Spanish bottled olive oil exports to the United States decreased by 80 percent in 2020 compared to 2019, according to Spain’s main agricultural cooperative, Cooperativas Agro-alimentarias.
Tariffs imposed in October 2019 by the Trump administration are blamed for the fall, which damaged the Spanish olive oil sector dramatically.
The 25-percent tariffs on packaged Spanish virgin and non-virgin olive oils and several types of green table olives remain in place even after Trump left office in January.
“Olive oil originating in Spain that arrives packaged monthly in the United States does not even reach 700 tons. Before the imposition of tariffs, these volumes were about 10 times higher,” said Rafael Sánchez de Puerta, the president of Cooperativas Agro-alimentarias. “In fact, we would have to go back to the early 1990s to find similar figures.”See Also:Trade News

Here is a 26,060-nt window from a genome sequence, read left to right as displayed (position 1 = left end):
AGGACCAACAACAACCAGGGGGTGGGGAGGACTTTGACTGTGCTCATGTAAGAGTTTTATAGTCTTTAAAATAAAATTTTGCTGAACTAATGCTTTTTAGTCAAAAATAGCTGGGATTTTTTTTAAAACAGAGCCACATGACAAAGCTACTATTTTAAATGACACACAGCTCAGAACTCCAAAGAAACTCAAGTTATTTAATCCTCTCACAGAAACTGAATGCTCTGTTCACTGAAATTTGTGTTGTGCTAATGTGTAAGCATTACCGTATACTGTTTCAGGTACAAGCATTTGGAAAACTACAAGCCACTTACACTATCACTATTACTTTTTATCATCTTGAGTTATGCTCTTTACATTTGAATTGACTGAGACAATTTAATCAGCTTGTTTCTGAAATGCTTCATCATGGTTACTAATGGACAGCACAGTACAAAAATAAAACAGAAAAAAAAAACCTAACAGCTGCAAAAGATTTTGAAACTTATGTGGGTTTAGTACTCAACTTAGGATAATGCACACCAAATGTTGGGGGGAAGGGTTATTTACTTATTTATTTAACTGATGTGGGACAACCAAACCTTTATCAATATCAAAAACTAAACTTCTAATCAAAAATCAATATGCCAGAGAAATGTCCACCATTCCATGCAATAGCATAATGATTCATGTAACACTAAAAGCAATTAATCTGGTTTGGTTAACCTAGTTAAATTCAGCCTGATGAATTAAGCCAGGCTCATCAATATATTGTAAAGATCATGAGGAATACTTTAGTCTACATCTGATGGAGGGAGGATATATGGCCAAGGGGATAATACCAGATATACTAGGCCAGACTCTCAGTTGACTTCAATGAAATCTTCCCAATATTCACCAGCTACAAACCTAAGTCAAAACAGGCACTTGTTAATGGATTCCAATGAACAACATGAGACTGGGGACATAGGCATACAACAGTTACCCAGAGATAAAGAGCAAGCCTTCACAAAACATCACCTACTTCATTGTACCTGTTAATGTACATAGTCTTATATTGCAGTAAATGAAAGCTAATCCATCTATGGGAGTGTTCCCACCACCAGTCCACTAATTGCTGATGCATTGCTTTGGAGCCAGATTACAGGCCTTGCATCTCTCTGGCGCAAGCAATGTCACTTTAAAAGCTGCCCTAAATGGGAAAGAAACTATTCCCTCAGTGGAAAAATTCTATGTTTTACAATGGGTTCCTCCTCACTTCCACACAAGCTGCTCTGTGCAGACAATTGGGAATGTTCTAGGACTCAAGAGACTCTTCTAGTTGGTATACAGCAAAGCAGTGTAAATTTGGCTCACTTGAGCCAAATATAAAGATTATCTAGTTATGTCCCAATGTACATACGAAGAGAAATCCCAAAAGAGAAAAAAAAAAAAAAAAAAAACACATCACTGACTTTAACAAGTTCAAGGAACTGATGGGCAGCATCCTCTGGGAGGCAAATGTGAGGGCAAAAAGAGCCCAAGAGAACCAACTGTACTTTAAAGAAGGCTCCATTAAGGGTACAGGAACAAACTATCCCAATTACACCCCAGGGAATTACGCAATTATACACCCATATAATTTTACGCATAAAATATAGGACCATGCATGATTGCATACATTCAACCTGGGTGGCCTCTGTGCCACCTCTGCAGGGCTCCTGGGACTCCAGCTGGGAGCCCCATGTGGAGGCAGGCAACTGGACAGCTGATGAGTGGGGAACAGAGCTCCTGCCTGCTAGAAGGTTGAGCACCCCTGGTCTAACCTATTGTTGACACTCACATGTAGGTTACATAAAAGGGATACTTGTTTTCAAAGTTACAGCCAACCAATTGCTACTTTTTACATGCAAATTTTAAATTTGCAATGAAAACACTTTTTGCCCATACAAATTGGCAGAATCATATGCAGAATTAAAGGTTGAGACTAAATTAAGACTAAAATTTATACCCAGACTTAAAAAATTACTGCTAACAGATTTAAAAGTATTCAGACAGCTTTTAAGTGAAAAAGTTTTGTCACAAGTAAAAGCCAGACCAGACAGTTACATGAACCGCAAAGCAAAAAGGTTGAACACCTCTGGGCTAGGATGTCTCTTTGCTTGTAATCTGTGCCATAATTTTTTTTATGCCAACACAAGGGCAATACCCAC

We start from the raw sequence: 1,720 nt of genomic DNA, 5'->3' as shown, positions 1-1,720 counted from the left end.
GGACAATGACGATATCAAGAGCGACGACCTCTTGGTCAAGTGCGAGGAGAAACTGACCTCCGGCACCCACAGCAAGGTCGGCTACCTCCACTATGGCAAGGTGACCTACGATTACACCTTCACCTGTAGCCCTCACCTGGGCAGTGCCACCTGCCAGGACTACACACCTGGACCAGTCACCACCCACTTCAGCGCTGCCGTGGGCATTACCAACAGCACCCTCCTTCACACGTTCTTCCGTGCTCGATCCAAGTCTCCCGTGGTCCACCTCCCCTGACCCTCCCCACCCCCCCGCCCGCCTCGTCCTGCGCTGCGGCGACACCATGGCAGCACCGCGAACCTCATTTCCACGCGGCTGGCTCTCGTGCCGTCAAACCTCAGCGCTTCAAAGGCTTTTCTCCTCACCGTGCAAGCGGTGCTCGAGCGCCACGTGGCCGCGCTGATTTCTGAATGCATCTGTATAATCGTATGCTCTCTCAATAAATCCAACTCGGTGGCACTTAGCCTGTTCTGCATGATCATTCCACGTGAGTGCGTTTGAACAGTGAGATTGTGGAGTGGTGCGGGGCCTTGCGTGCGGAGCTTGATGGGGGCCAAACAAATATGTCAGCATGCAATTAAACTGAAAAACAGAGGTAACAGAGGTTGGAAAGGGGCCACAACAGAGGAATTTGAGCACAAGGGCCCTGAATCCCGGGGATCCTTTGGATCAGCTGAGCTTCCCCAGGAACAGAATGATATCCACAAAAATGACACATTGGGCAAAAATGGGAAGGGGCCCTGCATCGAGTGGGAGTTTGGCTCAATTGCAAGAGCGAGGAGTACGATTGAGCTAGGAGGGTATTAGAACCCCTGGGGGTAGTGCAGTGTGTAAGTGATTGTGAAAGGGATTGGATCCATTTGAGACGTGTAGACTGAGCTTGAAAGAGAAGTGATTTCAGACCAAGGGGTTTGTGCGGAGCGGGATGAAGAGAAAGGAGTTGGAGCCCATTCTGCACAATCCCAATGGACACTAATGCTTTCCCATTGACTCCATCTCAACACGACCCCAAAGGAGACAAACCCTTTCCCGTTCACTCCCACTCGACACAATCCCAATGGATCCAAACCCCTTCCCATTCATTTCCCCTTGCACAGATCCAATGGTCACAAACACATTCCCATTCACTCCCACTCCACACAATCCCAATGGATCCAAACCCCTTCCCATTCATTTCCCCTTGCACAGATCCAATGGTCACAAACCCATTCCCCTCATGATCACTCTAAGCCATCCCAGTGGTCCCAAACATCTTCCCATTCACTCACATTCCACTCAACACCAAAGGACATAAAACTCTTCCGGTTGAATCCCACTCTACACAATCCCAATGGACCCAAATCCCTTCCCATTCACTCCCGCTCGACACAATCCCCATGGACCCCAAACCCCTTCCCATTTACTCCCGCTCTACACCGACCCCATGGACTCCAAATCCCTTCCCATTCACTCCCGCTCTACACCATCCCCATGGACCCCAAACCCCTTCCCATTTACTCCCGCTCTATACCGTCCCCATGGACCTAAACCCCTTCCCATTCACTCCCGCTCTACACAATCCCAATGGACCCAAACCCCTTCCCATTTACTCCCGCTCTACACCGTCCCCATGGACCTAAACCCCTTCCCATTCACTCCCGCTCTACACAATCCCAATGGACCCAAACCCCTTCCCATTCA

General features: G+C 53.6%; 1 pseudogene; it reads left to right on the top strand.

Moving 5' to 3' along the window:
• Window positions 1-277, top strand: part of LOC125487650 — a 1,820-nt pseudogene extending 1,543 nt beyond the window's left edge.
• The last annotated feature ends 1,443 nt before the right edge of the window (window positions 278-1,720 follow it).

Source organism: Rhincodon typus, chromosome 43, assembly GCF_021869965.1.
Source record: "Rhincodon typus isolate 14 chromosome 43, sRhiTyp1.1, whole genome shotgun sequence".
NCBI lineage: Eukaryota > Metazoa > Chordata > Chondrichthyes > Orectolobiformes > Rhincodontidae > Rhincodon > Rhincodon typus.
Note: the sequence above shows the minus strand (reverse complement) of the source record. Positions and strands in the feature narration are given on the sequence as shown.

According to trade data from the U.S. Department of Commerce analyzed by the cooperative, Tunisia and Portugal have been the main benefactors of the U.S. tariffs. Meanwhile, Italy remains the leading bottled olive oil exporter.
Tunisian olive oil exports to the U.S. rose by 700 percent in 2020, while Portuguese exports grew by 800 percent.
“As the months go by, our role in the United States diminishes,” Sánchez de Puerta said. “The unfair tariffs that we face have taken us out of the most important market outside the European Union, after having made millions in investments during the last two decades.”
While President Joe Biden mainly focusses on his domestic agenda, producers continue to pressure national and local authorities to work with the Biden Administration to end the tariffs.
The disappointing trade news comes as Spain’s Food Information and Control Agency announced that the final estimates for the 2020 olive harvest reached 1.40 million to 1.45 million tons.
While still above the rolling five-year average, the yield was smaller than initially thought.
The majority of the export decrease came as a result of revised figures from Andalusia, which said that the region would produce 250,000 fewer tons than initially estimated. Damage from Storm Filomena in central Spain also factored into the production drop.